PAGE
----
The Romanian Diversity Chamber of Commerce launches its first task force on gender equality

Mihai-Alexandru Cristea 10/03/2021 | 13:13

The Romanian Diversity Chamber of Commerce (RDCC) launched this week, on the occasion of International Women’s Day, its first task force to support female leadership and to contribute to the development of the role of women in business and society. The new task force will collaborate with already established business organizations.


“As a corporate M&A lawyer, one thing that Ambassador Hydén said struck me as particularly compelling. She mentioned that 99% of money invested in private equity and venture capital in Sweden is going to businesses owned by women. Forbes magazine also reported last month that just 1% of money invested in venture capital is under the supervision of women fund managers. I’m hoping that investment equality is one of the topics that our task force will be able to tackle, because small businesses owned by women are being starved of the capital they need to grow.” Perry Zizzi, President of the Romanian Diversity Chamber of Commerce and Managing Partner of Dentons in Romania, told BR.

The project is the result of the participation of some 100 women from the private and public sectors at the “Women in Leadership / Tech Driving Change in the Workplace” event, organized yesterday on March 8 by the Romanian Diversity Chamber of Commerce with the support of the European Bank for Reconstruction and Development EBRD), the Swedish Embassy in Bucharest and Ikea. The event attracted top leaders, including Her Excellency Therese Hyden (the Swedish Embassy), Oana Bîzgan (former member of the Romanian Parliament), Radu Szekely (Secretary of State in the Ministry of Education), Violeta Nenita (CEO of IKEA Romania), Elisabeta Moraru (CEO of Google Romania) and Mihaela Mihailescu (Senior Banker at EBRD).


Few Romanian women have access to leading positions in the business or public sector, one of the major conclusions of the event

“The relative absence of women from power — money and authority — reflects the unequal conditions that continue to be perpetuated today, said Her Excellency Therese Hyden, Ambassador of Sweden to Romania, present at the event. Only 10% of CEOs of the most valuable companies in Romania are female, observed Elisabeta Moraru CEO of Google Romania. A CEO task force was launched in 2019with the support of the Swedish Embassy and in this task force we put on the agenda important issues for gender equality: equal pay, equal opportunities and an equal share of leadership roles. I’m sure that  today, with the support of the RDCC, we can move further and also gain new members,” said Violeta Nenita, CEO of Ikea Romania.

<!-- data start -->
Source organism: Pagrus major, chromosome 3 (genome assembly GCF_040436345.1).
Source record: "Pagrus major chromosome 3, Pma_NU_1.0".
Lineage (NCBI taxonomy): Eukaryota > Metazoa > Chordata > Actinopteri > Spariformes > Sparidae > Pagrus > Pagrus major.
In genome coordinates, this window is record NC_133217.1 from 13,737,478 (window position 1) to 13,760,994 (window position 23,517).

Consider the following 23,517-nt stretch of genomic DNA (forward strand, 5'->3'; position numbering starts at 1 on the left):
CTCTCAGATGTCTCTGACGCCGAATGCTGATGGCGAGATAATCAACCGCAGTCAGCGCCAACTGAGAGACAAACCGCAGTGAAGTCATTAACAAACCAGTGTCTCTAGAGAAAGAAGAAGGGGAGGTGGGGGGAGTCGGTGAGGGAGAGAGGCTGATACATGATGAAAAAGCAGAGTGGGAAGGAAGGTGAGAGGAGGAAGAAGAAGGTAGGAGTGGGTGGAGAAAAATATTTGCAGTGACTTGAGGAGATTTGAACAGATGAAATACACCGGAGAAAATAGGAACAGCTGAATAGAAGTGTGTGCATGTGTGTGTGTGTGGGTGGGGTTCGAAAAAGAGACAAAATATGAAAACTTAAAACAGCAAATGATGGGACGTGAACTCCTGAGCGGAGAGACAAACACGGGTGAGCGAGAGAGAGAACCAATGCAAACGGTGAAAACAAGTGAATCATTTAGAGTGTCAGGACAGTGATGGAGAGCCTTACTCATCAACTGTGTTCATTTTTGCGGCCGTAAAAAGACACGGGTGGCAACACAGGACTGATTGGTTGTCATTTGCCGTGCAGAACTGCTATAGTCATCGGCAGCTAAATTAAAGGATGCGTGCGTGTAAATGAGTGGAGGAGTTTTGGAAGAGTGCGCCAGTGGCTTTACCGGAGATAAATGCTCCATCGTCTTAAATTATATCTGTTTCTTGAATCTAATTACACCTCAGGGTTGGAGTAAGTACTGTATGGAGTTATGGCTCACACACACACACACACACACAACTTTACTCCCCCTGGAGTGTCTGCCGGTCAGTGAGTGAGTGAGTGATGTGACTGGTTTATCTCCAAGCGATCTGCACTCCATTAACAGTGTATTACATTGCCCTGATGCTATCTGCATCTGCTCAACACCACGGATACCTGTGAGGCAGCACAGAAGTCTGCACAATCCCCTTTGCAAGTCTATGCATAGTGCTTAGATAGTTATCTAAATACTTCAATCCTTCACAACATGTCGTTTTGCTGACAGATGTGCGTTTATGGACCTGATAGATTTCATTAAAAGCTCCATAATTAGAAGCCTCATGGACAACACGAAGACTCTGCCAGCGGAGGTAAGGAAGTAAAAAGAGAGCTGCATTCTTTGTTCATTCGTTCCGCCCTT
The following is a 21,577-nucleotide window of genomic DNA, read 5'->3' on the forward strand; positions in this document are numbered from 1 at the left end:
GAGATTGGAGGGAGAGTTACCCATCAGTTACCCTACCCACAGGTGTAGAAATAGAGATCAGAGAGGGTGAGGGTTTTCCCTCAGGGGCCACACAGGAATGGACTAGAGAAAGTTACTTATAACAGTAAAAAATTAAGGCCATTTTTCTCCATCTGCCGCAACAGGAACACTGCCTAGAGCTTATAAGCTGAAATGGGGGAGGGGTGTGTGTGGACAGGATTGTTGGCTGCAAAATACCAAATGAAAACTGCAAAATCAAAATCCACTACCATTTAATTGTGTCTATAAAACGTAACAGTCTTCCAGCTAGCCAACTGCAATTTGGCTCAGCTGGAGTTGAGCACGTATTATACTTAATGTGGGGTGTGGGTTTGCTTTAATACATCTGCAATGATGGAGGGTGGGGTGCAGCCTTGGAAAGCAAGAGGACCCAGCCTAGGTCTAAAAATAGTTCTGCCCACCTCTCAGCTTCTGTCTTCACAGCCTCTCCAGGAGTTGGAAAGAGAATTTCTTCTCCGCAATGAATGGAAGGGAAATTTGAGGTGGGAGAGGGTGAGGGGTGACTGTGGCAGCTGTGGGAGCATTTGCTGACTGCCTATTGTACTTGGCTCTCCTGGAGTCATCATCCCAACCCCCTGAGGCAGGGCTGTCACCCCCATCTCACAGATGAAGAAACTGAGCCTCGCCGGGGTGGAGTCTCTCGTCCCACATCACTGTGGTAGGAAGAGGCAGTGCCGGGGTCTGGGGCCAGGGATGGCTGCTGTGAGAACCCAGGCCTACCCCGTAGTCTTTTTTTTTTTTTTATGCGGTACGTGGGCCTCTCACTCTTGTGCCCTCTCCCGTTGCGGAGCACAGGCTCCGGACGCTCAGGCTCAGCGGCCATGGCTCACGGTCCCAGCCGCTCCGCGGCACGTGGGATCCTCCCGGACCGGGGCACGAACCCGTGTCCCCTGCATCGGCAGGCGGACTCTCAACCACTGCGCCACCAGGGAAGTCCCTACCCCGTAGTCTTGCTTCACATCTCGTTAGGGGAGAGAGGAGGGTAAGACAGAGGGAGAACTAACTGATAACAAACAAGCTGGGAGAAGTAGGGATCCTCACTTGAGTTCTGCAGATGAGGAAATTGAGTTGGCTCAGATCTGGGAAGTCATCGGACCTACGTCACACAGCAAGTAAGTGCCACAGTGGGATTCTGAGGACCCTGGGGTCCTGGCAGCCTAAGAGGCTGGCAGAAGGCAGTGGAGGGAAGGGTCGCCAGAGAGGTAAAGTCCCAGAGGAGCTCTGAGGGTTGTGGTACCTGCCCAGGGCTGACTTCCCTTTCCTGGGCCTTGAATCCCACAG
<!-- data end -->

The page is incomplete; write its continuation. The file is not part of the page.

“Less than 1% of women with a degree have a degree in IT-related fields. We need role models, we need campaigns to encourage girls to study STEM (science, technology, engineering and mathematics) courses,” stated Radu Szekely, Secretary of State in the Ministry of Education.


Mihaela Mihaelescu, Senior Banker at EBRD, mentioned that the EBRD has programs for supporting women entrepreneurs, including in technology start-ups and that by helping these businesses grow, new role models will be available.


“Gender equality is not only a matter of legal rights, but also of economic opportunities. As part of its mission, the Romanian Diversity Chamber of Commerce promotes women’s leadership and business opportunities for local companies owned or managed by women. We expect the new task force to work with other groups to establish a set of agreed actions to help meet these priorities,” said Perry Zizzi, President of the Romanian Diversity Chamber of Commerce and Managing Partner of Dentons in Romania.


In Romania the biggest differences between women and men are in terms of “power”

Gender inequality and disparities are captured in several global indicators that measure countries’ progress in this regard. These include the Gender Equality Index of the European Union, which measures a) the rate of full-time employment, b) women in the position of Minister or Member of Parliament, c) access to medical services, d) people at risk of poverty (showing differences between men and women) and e) the number of unpaid caregivers for children, grandchildren and the elderly. Romania is at the bottom of the ranking in 2020, in 26th place out of 28, the same place as in 2010, with the best score for access to medical services and the biggest differences between women and men in terms of “power” (political positions and top management in companies), where Romania ranks 19th out of 28, with a score of 37.5 while the European average is 53.5.

Another index is The Global Gender Gap of the World Economic Forum, which tracks a) economic participation and access to opportunities, b) access to education, c) health and survival, d) political representativeness. Romania is in 55th place out of 153. Overall, the biggest gap is registered in terms of political representation.

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